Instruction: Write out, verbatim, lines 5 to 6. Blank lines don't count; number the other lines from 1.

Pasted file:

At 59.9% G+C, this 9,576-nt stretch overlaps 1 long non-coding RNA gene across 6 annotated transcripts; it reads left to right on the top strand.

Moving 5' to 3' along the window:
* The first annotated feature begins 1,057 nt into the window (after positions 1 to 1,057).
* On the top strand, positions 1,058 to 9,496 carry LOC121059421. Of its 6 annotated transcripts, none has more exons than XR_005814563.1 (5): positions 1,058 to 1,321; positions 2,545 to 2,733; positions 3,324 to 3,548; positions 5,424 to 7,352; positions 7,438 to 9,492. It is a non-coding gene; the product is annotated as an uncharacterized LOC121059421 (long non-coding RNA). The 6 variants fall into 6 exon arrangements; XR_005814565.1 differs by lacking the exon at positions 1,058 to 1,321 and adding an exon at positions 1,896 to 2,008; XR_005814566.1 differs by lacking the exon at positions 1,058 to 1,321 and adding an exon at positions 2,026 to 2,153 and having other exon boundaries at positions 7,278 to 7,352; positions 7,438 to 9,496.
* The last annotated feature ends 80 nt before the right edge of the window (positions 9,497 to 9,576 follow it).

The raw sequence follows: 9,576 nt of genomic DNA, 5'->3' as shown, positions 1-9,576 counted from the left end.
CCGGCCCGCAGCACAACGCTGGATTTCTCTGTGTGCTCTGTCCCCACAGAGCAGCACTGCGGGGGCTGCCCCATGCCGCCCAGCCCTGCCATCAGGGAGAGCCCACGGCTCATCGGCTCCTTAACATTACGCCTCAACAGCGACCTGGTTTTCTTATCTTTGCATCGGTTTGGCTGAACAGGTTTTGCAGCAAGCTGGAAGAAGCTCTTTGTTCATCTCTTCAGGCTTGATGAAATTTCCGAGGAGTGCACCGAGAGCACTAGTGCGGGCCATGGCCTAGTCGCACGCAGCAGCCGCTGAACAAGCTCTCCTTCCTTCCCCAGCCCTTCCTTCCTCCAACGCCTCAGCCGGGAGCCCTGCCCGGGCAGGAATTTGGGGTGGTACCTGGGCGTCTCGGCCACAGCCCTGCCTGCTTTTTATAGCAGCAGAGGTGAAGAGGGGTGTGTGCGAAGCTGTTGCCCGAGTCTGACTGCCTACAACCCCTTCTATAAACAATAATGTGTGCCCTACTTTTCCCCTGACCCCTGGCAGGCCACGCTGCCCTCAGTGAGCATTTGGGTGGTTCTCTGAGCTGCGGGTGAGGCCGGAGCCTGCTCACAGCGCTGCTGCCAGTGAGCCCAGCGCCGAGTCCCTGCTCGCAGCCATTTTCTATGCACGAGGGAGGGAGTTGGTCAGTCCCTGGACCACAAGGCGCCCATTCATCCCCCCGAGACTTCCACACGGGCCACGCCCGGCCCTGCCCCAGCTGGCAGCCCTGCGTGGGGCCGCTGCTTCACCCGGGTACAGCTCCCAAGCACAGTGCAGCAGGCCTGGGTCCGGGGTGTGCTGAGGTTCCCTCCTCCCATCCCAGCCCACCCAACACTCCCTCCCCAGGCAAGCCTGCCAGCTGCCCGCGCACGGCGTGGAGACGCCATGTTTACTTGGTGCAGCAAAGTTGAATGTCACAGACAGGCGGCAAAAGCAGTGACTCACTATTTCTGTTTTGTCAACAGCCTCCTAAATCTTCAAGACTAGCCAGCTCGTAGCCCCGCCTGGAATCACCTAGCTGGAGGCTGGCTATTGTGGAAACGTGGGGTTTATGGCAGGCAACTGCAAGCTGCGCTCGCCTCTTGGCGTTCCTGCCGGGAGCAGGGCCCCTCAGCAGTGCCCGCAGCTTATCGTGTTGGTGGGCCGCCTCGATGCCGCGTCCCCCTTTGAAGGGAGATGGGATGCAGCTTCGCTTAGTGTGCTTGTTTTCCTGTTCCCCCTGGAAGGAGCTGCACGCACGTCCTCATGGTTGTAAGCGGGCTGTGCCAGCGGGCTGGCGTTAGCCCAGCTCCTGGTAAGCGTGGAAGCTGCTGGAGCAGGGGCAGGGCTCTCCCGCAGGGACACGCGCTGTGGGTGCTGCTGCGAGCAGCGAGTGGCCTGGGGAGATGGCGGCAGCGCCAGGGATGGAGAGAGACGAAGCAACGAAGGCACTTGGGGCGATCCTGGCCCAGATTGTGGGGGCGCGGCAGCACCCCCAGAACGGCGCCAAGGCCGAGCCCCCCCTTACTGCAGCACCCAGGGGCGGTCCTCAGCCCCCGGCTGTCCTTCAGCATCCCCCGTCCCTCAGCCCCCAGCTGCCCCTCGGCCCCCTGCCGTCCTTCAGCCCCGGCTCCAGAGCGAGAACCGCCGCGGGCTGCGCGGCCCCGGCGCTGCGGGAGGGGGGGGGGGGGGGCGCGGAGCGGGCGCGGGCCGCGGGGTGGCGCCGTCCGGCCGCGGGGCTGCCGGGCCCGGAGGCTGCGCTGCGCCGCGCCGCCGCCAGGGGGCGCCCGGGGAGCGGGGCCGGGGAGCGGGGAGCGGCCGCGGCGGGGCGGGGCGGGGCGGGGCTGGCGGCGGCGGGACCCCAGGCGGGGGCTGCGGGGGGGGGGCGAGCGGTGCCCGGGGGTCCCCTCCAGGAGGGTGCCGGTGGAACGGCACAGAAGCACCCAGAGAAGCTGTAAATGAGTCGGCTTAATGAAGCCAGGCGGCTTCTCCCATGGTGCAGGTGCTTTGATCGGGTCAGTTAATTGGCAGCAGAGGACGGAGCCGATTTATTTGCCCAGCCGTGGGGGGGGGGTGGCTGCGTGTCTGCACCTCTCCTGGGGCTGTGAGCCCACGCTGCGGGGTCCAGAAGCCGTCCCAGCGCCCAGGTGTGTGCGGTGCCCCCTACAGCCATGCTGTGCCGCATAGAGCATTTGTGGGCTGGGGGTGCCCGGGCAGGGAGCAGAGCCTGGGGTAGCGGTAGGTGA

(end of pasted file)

* The last annotated feature ends 80 nt before the right edge of the window (positions 9,497 to 9,576 follow it).

The raw sequence follows: 9,576 nt of genomic DNA, 5'->3' as shown, positions 1-9,576 counted from the left end.